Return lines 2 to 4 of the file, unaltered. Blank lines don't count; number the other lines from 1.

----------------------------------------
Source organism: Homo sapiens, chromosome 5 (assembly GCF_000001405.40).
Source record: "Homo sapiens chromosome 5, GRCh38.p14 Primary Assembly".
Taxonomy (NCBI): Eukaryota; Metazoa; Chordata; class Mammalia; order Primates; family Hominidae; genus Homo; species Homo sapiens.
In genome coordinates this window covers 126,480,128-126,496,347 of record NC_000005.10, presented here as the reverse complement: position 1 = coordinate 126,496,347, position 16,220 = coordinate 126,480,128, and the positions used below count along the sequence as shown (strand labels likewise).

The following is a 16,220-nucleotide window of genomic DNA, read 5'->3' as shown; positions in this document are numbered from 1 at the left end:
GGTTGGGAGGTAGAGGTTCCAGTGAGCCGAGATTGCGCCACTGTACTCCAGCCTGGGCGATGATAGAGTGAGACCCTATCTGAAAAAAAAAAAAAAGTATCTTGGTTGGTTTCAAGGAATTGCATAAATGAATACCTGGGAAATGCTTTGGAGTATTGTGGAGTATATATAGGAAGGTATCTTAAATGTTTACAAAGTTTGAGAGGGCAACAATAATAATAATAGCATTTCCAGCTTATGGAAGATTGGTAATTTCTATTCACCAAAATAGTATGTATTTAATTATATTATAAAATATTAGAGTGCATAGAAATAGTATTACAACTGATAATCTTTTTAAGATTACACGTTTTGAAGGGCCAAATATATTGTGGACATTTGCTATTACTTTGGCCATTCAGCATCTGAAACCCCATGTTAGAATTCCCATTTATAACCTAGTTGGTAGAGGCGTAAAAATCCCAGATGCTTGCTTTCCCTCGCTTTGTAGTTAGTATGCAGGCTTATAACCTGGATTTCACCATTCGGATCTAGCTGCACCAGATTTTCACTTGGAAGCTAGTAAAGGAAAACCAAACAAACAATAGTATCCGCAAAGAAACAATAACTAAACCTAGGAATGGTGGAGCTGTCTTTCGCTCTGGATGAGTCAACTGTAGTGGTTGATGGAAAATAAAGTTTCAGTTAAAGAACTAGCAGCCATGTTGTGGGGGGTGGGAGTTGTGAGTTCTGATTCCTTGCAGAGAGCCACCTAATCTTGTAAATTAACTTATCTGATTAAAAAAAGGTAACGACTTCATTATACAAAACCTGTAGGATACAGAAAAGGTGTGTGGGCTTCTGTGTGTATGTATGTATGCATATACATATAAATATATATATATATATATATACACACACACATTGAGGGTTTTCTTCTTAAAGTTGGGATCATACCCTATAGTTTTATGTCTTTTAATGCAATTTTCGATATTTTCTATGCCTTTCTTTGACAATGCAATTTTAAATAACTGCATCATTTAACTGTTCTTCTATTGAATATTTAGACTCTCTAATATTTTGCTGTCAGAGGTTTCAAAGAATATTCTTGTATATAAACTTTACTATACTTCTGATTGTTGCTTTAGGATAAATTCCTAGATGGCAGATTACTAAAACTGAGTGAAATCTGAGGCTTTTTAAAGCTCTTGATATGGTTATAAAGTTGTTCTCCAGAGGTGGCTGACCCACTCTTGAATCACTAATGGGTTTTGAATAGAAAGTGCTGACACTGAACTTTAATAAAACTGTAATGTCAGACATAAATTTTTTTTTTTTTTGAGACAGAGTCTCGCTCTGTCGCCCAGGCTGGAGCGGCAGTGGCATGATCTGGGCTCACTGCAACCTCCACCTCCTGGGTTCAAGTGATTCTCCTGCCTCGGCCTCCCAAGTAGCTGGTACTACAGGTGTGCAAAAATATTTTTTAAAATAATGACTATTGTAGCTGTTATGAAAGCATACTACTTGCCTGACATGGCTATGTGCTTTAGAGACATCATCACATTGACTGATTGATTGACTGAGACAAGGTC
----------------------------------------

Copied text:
Source record: "Homo sapiens chromosome 5, GRCh38.p14 Primary Assembly".
Taxonomy (NCBI): Eukaryota; Metazoa; Chordata; class Mammalia; order Primates; family Hominidae; genus Homo; species Homo sapiens.
In genome coordinates this window covers 126,480,128-126,496,347 of record NC_000005.10, presented here as the reverse complement: position 1 = coordinate 126,496,347, position 16,220 = coordinate 126,480,128, and the positions used below count along the sequence as shown (strand labels likewise).